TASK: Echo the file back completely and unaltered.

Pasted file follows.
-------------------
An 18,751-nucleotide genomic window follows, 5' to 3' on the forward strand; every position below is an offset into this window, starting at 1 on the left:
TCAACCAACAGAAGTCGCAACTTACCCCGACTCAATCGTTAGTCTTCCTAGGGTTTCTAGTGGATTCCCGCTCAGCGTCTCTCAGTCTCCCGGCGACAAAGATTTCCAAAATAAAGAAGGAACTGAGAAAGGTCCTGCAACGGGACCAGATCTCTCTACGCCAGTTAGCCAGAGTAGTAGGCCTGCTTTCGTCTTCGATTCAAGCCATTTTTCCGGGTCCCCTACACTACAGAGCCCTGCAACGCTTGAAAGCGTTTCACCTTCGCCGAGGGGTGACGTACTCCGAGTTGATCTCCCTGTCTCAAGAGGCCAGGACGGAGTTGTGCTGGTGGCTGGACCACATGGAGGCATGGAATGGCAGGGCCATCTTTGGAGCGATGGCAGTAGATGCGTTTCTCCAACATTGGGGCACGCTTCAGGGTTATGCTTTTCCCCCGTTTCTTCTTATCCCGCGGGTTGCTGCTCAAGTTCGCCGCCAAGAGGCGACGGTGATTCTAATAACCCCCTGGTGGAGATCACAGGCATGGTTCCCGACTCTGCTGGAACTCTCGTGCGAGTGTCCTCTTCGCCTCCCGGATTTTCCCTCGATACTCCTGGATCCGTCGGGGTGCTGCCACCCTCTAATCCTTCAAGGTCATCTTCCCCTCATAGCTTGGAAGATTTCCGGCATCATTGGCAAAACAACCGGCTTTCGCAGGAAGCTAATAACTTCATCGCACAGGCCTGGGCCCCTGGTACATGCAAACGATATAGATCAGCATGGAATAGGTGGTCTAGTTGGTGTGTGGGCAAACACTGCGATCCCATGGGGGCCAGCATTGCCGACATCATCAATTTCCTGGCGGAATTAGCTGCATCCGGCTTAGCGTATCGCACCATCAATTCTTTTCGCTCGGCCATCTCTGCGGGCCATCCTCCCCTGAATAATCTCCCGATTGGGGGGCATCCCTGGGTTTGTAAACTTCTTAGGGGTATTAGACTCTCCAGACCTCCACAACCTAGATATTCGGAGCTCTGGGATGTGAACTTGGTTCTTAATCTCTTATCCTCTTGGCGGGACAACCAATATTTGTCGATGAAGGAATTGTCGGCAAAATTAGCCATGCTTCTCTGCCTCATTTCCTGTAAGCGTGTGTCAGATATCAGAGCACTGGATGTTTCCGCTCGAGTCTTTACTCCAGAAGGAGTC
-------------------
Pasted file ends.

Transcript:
An 18,751-nucleotide genomic window follows, 5' to 3' on the forward strand; every position below is an offset into this window, starting at 1 on the left:
TCAACCAACAGAAGTCGCAACTTACCCCGACTCAATCGTTAGTCTTCCTAGGGTTTCTAGTGGATTCCCGCTCAGCGTCTCTCAGTCTCCCGGCGACAAAGATTTCCAAAATAAAGAAGGAACTGAGAAAGGTCCTGCAACGGGACCAGATCTCTCTACGCCAGTTAGCCAGAGTAGTAGGCCTGCTTTCGTCTTCGATTCAAGCCATTTTTCCGGGTCCCCTACACTACAGAGCCCTGCAACGCTTGAAAGCGTTTCACCTTCGCCGAGGGGTGACGTACTCCGAGTTGATCTCCCTGTCTCAAGAGGCCAGGACGGAGTTGTGCTGGTGGCTGGACCACATGGAGGCATGGAATGGCAGGGCCATCTTTGGAGCGATGGCAGTAGATGCGTTTCTCCAACATTGGGGCACGCTTCAGGGTTATGCTTTTCCCCCGTTTCTTCTTATCCCGCGGGTTGCTGCTCAAGTTCGCCGCCAAGAGGCGACGGTGATTCTAATAACCCCCTGGTGGAGATCACAGGCATGGTTCCCGACTCTGCTGGAACTCTCGTGCGAGTGTCCTCTTCGCCTCCCGGATTTTCCCTCGATACTCCTGGATCCGTCGGGGTGCTGCCACCCTCTAATCCTTCAAGGTCATCTTCCCCTCATAGCTTGGAAGATTTCCGGCATCATTGGCAAAACAACCGGCTTTCGCAGGAAGCTAATAACTTCATCGCACAGGCCTGGGCCCCTGGTACATGCAAACGATATAGATCAGCATGGAATAGGTGGTCTAGTTGGTGTGTGGGCAAACACTGCGATCCCATGGGGGCCAGCATTGCCGACATCATCAATTTCCTGGCGGAATTAGCTGCATCCGGCTTAGCGTATCGCACCATCAATTCTTTTCGCTCGGCCATCTCTGCGGGCCATCCTCCCCTGAATAATCTCCCGATTGGGGGGCATCCCTGGGTTTGTAAACTTCTTAGGGGTATTAGACTCTCCAGACCTCCACAACCTAGATATTCGGAGCTCTGGGATGTGAACTTGGTTCTTAATCTCTTATCCTCTTGGCGGGACAACCAATATTTGTCGATGAAGGAATTGTCGGCAAAATTAGCCATGCTTCTCTGCCTCATTTCCTGTAAGCGTGTGTCAGATATCAGAGCACTGGATGTTTCCGCTCGAGTCTTTACTCCAGAAGGAGTC